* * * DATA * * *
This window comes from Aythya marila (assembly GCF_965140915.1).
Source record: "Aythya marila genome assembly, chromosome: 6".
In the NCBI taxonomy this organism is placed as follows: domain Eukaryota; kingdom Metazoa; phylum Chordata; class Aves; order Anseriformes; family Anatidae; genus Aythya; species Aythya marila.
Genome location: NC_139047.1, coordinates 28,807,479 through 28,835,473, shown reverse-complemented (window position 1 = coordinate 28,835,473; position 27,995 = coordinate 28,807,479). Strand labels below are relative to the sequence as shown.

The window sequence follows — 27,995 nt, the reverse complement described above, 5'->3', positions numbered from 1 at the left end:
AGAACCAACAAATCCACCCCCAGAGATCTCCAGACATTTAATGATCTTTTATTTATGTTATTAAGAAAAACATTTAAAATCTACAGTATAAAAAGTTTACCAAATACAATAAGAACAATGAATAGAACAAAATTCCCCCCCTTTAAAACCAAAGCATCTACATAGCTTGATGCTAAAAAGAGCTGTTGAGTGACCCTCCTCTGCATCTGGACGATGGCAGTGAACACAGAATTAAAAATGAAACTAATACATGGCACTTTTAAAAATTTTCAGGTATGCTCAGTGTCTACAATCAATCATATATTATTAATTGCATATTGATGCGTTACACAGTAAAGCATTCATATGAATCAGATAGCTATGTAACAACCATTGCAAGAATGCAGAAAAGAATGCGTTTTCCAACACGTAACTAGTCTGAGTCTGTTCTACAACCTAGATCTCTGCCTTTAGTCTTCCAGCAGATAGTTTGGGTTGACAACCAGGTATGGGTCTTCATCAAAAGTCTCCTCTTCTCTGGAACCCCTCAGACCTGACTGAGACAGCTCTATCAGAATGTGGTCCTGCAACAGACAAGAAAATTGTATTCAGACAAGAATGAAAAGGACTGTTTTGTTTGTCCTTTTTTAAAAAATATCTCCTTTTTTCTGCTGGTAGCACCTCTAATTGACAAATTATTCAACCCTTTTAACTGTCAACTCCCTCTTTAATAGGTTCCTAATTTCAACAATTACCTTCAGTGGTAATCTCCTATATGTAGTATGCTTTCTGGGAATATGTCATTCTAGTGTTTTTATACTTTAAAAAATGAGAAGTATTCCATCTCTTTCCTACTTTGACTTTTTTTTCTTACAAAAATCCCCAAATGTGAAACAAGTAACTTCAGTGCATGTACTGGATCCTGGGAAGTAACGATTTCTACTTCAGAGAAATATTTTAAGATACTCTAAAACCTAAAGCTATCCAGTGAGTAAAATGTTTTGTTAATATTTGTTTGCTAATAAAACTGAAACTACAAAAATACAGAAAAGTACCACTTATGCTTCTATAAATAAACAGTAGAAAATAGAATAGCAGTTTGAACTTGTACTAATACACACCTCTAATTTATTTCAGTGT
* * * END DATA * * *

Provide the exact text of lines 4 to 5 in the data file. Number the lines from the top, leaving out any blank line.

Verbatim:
Genome location: NC_139047.1, coordinates 28,807,479 through 28,835,473, shown reverse-complemented (window position 1 = coordinate 28,835,473; position 27,995 = coordinate 28,807,479). Strand labels below are relative to the sequence as shown.

The window sequence follows — 27,995 nt, the reverse complement described above, 5'->3', positions numbered from 1 at the left end: